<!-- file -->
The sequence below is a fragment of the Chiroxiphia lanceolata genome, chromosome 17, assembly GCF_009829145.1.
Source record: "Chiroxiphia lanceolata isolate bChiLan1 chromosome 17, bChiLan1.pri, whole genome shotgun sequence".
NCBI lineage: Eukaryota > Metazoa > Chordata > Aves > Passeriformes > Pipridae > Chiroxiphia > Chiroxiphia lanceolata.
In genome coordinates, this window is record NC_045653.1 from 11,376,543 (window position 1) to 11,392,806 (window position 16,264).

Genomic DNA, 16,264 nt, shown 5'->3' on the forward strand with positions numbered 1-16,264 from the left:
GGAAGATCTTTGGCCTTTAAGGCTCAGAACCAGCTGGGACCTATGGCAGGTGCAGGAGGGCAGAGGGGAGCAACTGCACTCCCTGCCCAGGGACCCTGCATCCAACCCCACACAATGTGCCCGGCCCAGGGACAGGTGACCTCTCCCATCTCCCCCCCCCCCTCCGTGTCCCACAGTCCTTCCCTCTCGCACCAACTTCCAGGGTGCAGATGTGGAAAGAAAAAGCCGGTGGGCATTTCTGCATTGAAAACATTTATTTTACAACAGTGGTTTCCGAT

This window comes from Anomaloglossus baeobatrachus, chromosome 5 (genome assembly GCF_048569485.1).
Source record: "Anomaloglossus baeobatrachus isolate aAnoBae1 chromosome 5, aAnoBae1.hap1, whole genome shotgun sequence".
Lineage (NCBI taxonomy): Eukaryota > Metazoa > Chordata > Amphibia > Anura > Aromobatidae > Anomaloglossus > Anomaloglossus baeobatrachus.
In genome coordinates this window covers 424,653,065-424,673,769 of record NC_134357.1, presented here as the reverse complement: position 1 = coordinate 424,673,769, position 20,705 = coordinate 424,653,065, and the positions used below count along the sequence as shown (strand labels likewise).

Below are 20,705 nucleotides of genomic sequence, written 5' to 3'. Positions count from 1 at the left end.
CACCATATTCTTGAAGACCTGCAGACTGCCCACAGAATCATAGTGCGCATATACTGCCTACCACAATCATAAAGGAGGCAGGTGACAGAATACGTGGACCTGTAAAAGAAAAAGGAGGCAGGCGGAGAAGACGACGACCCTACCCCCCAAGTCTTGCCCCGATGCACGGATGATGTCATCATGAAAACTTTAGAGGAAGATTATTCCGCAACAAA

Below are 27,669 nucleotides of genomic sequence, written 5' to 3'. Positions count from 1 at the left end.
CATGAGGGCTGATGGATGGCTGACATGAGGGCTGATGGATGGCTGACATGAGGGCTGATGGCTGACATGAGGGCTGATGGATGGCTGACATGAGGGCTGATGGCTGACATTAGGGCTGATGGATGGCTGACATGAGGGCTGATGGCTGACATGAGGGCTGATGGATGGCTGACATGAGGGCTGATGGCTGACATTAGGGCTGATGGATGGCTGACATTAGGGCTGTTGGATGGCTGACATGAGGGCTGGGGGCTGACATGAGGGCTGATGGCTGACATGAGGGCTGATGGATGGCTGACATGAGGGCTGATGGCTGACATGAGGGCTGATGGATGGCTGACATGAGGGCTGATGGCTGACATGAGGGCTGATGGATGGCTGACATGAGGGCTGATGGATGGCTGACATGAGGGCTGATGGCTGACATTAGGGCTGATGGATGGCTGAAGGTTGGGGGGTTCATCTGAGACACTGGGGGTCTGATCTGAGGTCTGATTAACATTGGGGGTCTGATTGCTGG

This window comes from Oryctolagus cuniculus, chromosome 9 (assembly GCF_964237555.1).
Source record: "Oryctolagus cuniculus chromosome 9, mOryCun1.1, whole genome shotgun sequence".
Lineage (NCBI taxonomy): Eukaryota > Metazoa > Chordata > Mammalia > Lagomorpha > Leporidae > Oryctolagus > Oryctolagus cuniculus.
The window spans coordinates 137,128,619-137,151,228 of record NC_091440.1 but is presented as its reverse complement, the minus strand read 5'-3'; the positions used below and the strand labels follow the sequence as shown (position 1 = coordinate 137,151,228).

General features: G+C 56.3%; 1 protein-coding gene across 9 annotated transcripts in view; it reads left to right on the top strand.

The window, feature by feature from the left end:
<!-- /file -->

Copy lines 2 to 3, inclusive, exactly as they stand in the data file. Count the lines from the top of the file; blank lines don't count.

Source record: "Chiroxiphia lanceolata isolate bChiLan1 chromosome 17, bChiLan1.pri, whole genome shotgun sequence".
NCBI lineage: Eukaryota > Metazoa > Chordata > Aves > Passeriformes > Pipridae > Chiroxiphia > Chiroxiphia lanceolata.